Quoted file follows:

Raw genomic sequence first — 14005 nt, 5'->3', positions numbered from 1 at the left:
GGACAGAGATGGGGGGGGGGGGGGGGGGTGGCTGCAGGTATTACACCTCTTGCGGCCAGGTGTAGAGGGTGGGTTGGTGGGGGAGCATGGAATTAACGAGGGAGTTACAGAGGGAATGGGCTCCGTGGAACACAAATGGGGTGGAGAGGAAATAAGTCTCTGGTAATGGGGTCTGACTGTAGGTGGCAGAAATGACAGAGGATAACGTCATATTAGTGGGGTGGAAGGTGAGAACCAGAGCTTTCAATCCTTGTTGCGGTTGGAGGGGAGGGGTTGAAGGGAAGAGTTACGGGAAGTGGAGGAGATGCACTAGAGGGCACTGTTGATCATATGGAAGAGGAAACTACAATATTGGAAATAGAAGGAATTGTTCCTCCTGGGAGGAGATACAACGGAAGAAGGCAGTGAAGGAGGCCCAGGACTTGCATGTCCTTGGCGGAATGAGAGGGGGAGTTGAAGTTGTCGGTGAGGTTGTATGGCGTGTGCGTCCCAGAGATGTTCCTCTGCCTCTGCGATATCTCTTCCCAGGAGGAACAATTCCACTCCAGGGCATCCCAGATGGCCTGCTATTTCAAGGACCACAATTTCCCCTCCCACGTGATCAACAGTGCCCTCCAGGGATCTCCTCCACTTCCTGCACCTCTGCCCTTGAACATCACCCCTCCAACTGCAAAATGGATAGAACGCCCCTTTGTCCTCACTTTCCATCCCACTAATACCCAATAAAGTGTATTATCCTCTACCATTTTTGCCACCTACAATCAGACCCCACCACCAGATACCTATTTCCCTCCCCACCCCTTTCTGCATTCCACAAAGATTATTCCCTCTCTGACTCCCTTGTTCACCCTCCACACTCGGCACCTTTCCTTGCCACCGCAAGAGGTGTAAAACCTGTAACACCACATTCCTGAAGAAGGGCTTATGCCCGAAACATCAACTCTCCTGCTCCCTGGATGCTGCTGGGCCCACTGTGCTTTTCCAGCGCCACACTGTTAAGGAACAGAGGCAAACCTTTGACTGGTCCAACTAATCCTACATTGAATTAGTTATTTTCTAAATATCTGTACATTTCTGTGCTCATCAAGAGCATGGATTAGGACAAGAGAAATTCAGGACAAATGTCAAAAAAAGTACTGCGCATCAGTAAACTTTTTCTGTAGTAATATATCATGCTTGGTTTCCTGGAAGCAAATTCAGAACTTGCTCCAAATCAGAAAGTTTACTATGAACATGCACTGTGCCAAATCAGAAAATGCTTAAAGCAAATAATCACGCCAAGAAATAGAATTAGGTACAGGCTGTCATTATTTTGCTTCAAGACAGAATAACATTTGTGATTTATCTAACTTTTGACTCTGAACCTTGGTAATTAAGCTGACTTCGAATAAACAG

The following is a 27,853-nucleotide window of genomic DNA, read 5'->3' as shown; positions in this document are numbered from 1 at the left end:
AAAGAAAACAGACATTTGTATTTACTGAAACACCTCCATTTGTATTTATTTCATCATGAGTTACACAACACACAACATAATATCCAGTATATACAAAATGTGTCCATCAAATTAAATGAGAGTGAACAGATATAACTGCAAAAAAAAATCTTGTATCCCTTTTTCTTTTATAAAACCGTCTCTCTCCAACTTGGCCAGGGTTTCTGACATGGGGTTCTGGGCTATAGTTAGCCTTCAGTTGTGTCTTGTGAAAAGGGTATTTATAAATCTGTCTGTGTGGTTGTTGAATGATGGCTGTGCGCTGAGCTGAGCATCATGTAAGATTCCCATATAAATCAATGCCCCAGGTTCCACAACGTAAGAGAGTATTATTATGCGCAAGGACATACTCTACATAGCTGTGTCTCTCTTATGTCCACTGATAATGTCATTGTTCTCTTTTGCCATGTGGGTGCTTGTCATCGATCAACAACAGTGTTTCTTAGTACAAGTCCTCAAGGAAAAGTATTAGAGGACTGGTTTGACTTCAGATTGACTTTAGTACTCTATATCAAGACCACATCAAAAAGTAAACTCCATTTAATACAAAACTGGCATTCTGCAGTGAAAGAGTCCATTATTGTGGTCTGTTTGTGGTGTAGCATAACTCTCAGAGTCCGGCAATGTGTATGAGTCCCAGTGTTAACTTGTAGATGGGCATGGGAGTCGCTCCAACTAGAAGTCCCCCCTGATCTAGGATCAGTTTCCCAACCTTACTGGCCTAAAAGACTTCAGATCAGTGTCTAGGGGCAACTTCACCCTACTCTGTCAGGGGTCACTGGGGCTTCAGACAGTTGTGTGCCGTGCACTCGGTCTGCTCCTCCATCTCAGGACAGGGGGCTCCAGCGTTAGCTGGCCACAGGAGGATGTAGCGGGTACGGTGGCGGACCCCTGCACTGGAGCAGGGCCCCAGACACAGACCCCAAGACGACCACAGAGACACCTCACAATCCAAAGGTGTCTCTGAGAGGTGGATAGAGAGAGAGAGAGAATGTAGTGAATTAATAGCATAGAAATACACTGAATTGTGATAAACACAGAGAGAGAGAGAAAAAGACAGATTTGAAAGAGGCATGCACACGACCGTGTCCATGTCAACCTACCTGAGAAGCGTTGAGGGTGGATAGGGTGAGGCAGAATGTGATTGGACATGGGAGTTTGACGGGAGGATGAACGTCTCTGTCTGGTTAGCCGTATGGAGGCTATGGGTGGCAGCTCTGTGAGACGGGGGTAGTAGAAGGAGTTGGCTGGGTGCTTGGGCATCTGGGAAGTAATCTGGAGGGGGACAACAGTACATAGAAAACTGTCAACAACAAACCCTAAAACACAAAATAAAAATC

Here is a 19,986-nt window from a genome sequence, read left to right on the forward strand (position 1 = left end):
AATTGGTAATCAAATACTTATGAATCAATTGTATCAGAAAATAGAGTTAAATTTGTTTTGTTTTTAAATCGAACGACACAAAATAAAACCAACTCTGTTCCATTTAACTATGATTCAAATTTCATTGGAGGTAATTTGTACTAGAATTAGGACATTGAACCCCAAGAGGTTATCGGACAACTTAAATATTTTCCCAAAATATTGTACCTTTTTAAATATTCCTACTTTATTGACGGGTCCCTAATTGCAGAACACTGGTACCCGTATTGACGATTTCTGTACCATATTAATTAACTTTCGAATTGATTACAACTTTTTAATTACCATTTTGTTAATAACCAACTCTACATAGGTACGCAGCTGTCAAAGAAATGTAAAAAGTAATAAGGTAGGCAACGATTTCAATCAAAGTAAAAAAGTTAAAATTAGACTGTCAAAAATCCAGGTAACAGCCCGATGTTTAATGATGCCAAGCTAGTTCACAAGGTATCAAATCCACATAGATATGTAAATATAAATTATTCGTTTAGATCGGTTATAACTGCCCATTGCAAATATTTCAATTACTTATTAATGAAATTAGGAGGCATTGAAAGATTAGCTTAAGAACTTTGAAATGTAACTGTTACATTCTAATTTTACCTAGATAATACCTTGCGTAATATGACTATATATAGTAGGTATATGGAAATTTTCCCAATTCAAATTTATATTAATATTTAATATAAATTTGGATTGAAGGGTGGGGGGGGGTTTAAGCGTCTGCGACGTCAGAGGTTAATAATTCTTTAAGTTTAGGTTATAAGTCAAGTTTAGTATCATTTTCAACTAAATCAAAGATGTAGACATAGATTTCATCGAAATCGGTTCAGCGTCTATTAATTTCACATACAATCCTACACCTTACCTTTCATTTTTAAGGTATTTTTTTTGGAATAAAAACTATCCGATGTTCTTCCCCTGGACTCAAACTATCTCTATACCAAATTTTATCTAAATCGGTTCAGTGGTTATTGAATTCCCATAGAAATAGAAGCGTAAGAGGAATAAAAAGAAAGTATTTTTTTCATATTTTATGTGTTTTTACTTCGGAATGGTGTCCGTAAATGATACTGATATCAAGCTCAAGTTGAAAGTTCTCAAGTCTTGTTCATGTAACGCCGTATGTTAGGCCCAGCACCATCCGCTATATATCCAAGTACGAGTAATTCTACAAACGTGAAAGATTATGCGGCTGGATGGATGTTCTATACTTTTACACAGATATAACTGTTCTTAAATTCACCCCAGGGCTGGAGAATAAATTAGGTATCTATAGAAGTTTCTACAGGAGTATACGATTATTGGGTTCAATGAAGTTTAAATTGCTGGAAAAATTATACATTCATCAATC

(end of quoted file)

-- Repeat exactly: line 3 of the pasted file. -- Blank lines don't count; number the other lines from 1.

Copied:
The following is a 27,853-nucleotide window of genomic DNA, read 5'->3' as shown; positions in this document are numbered from 1 at the left end: